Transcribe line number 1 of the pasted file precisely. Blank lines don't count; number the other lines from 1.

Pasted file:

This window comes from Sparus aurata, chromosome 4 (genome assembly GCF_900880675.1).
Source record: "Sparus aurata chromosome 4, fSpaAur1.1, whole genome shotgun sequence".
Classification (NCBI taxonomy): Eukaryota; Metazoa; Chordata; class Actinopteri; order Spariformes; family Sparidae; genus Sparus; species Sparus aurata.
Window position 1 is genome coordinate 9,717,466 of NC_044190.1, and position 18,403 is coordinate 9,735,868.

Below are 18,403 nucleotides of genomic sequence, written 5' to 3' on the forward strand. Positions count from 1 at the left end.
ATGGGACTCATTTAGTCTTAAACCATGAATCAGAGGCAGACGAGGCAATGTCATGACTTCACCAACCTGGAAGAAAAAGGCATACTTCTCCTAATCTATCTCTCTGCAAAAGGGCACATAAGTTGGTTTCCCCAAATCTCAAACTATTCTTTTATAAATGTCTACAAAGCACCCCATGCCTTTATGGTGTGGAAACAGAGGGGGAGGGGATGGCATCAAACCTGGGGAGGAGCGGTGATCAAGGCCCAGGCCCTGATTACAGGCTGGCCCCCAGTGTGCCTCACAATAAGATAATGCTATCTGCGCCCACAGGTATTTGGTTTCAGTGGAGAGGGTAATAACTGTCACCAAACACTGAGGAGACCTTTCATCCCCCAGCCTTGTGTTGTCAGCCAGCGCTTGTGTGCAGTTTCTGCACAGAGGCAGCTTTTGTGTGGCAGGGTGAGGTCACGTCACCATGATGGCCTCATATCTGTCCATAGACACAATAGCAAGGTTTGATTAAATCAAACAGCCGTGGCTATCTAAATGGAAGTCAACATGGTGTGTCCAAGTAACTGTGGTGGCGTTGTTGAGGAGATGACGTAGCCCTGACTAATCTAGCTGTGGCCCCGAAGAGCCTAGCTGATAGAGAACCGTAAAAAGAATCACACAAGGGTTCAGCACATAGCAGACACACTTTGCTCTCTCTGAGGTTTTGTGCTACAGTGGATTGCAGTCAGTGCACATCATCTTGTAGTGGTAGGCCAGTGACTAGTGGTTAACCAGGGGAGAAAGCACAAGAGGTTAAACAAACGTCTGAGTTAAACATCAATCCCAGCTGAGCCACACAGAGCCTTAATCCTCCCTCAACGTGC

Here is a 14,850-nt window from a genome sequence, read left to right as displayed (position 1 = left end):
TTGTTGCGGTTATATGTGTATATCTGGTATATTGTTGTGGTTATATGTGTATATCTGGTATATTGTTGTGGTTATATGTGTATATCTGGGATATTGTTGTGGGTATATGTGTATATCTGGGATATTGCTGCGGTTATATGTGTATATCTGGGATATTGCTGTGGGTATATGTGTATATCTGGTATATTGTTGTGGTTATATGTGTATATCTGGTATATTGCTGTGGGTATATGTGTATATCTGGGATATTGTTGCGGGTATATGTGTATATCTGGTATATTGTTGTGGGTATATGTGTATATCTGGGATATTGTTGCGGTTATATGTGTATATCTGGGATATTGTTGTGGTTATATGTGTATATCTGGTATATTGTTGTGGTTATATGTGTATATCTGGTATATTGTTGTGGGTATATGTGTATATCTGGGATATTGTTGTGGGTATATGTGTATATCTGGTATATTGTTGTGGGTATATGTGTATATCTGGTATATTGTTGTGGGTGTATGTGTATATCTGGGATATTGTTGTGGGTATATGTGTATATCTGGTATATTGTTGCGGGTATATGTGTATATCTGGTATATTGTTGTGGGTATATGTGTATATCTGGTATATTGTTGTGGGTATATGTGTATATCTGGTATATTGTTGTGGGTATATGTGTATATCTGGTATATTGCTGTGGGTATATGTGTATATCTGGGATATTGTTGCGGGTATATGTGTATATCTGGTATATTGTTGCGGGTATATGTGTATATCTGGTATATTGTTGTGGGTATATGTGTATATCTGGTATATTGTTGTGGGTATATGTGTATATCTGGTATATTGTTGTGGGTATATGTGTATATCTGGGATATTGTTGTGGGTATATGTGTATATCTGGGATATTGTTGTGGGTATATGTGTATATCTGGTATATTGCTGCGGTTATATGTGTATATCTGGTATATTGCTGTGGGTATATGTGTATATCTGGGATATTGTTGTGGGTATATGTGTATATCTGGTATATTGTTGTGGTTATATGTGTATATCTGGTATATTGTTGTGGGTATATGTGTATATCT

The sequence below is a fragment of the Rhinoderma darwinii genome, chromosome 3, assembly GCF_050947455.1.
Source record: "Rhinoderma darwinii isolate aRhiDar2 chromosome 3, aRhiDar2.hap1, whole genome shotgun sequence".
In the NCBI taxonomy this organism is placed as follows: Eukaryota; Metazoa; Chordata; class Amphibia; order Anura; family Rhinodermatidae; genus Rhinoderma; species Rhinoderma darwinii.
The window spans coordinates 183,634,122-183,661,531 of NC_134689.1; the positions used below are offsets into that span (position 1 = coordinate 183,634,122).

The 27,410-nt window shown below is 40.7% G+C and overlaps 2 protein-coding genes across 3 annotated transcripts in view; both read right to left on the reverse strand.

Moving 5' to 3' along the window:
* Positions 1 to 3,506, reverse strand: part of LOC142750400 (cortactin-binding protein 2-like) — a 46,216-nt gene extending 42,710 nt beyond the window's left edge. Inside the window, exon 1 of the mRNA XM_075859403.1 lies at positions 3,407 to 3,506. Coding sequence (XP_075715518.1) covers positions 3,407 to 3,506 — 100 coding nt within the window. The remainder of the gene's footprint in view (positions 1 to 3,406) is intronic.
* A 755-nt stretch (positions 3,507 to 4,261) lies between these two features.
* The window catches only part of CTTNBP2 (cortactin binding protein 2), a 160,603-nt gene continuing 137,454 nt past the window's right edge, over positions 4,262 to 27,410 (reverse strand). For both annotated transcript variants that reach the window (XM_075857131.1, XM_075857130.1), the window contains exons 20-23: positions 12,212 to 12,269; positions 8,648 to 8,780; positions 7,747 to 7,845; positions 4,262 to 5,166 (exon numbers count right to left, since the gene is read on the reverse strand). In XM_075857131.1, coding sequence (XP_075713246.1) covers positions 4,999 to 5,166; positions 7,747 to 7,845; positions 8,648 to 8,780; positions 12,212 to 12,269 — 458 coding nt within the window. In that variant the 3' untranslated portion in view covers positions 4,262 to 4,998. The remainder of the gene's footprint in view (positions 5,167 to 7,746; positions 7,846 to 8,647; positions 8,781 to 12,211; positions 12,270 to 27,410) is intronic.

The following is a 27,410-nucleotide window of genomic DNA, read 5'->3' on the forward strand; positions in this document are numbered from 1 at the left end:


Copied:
This window comes from Sparus aurata, chromosome 4 (genome assembly GCF_900880675.1).